The Santa Barbara County Genealogical Society’s Sahyun Library recently reopened following an expansion of services including a new classroom, modernized computer facilities and hundreds of new books.
The society began in 1972 and initially met to discuss family lineages in churches, libraries and members’ homes. The group currently helps people trace their ancestry using various documents such as national census statistics and military draft records — some from the Civil War era — as well as cemetery records and immigration forms.
According to SBCGS President Mary Hall, the organization helps people get in touch with their origins.
“We are a genealogical society — a nonprofit organization,” Hall said. “Our purpose is education and helping preserve history.”
Dr. Melville Sahyun’s family donated his old laboratory to the society in 1998 to establish the original Sahyun Library for research into family history.
The newly expanded facility provides public assistance and education in genealogical research, offers numerous classes and workshops and hosts annual seminars with speakers from around the world, Hall said.
“We are very excited about our library,” Hall said. “The library has books and now software subscriptions as well, like ancestry.com; as you know, those [subscriptions] can cost a lot of money.”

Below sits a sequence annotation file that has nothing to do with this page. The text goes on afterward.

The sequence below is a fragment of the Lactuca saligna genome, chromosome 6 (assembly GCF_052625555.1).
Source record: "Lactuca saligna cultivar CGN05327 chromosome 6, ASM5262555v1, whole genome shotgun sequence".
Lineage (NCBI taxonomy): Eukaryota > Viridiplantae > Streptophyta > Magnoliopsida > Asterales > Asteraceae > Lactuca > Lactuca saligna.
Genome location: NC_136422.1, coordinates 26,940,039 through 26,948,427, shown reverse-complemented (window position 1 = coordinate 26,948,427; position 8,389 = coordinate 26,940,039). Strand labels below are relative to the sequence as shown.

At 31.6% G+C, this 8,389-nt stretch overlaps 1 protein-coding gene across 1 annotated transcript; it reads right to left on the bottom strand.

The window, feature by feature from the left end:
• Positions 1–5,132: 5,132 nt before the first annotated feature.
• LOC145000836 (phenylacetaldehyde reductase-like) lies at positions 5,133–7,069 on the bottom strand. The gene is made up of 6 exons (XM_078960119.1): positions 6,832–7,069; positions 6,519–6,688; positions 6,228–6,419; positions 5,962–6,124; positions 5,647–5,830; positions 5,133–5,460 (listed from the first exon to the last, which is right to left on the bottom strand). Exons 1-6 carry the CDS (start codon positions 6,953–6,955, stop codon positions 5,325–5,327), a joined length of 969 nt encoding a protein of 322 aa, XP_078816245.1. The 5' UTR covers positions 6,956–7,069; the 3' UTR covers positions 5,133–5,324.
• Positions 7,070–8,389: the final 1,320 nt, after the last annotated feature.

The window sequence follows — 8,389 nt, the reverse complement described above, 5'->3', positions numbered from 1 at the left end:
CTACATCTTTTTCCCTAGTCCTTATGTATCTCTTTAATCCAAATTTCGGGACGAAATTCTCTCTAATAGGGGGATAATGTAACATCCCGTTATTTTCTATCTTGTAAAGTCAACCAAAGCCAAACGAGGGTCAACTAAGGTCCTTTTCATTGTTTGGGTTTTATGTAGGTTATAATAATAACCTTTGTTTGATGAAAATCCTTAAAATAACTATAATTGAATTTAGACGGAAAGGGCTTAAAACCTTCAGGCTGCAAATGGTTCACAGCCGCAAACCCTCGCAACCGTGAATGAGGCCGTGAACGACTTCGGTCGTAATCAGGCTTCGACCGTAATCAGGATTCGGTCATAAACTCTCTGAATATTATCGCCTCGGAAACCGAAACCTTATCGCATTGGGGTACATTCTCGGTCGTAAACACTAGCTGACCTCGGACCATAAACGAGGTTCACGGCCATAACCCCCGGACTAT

Two-time former SBCGS President Jan Cloud said the library is a unique resource for the region’s youth.
“I think that it is so important for our children to know where they fit because we are all immigrants,” Cloud said. “You can find out about your heritage at the society. It is a fascinating place to do genealogical research … [it’s] considered the best from Los Angeles to San Francisco. Santa Barbara has a jewel here.”
According to Cloud, the SBCGS contains records from all over the world, particularly England and Germany.
Cari Thomas, a society member since 1996 and Germanic genealogy teacher, said the institute boasts over 500 members who can trace their roots from around the globe.
“You can find somebody in this chapter that has ancestry from anywhere in the world,” Thomas said. “We have Swedish, Norwegian, South American and Australian members.”
The society will host a free open house this weekend on Saturday from 10 a.m. to 3 p.m. and on Sunday from 10 a.m. to 1 p.m. in honor of Family History Month. SBCGS staff as well as print and digital resources will be available for visitors to begin or continue their genealogical research.